Rod A. Martin, Ph.D., a professor of psychology at the University of Western Ontario in London, Ontario, Canada, specializes in clinical psychology and has published his research on humor. In his 2007 book, The Psychology of Humor: An Integrative Approach, he classified humor into four fundamental categories, centered on a joke’s effect and its target. “Understanding the four styles helps you determine the type of humor you want to use,” says Tarvin, the New York engineer-turned-comic. These important distinctions offer a simple, practical approach to humor that puts speakers in better control of their jokes.
- Self-Enhancing. Focuses on yourself in a positive way, showing you thriving through something bad that happened to you. I’ve learned to accept my limitations, so I can move beyond them!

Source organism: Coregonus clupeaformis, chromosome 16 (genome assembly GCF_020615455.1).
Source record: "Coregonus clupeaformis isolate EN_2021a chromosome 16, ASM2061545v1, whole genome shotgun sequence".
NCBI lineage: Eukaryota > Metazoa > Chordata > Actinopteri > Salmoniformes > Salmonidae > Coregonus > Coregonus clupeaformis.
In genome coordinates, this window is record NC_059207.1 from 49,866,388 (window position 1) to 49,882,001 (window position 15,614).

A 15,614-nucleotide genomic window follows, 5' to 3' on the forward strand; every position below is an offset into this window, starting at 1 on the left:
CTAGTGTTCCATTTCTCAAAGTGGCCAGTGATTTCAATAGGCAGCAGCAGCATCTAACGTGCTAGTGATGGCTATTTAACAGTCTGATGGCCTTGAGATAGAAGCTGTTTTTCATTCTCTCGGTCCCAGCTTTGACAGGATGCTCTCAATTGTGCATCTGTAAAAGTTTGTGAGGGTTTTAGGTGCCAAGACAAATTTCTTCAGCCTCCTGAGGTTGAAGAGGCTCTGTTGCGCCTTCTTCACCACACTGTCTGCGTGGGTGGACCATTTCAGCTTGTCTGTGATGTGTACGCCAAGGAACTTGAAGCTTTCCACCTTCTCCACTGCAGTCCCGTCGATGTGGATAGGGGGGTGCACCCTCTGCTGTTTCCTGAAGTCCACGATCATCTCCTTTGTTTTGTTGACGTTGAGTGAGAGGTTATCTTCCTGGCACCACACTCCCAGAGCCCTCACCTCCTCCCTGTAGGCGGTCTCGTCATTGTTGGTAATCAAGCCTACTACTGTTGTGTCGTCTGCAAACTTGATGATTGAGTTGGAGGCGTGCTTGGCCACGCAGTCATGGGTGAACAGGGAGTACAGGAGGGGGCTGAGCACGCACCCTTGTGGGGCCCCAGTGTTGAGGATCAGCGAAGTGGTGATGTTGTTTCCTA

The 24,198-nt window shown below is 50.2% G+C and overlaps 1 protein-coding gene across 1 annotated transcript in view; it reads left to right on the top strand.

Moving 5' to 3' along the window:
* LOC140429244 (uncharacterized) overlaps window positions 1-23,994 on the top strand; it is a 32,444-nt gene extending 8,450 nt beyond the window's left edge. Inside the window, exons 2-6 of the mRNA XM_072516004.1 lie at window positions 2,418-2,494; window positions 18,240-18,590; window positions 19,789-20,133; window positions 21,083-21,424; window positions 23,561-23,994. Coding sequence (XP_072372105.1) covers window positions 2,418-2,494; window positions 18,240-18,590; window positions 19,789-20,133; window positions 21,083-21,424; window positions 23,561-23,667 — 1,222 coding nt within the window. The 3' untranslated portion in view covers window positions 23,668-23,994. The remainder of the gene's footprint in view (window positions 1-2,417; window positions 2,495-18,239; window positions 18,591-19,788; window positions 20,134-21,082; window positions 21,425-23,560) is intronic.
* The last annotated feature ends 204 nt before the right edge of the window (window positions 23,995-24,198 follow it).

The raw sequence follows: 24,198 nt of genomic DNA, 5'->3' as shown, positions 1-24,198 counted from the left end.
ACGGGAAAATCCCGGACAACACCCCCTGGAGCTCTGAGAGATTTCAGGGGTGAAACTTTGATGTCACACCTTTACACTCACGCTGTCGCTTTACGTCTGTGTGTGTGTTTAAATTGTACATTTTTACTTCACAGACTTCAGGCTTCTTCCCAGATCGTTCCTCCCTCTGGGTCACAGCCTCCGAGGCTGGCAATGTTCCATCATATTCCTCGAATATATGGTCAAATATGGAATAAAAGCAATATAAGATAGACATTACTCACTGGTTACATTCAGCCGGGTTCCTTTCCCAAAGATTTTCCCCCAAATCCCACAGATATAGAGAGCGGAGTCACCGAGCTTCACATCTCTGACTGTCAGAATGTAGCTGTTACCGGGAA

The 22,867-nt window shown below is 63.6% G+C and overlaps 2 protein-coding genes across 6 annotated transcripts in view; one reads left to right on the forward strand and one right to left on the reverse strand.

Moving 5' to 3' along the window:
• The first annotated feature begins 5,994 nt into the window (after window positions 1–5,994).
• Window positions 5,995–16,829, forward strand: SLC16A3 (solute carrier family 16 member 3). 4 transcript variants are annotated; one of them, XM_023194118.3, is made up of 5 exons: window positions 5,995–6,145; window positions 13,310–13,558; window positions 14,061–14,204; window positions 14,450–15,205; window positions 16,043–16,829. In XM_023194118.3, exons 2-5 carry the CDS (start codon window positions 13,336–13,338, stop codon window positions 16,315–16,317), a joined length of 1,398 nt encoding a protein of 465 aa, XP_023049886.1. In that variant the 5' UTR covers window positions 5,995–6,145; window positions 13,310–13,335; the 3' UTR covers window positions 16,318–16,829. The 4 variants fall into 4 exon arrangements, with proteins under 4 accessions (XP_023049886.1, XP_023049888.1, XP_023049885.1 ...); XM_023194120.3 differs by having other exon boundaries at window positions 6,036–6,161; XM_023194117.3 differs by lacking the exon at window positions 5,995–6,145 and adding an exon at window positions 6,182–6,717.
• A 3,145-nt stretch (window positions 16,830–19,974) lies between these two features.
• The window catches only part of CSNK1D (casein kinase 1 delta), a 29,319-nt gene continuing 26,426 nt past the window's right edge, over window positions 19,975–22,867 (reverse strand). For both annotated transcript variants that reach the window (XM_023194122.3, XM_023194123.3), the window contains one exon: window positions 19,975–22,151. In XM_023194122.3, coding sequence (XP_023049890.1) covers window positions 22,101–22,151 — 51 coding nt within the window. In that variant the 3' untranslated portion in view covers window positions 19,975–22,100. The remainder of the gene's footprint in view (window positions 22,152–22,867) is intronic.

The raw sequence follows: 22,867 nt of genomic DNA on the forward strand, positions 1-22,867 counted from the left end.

- Affiliative. Focuses on others in a positive way, a type of “we’re all in this together” humor about commonly shared experiences. It’s the safest form to use at work or in a club meeting. Everyone knows that money talks. For most of us, all it says is, “Good-bye.”
- Self-Defeating. Focuses on yourself in a more negative manner—humor at your own expense. I would’ve signed up for the Toastmasters speech contest, but I was too busy practicing my speech.
- Aggressive. Focuses on others in a more negative manner. Stuart’s always late to meetings, because he gets lost in his cubicle!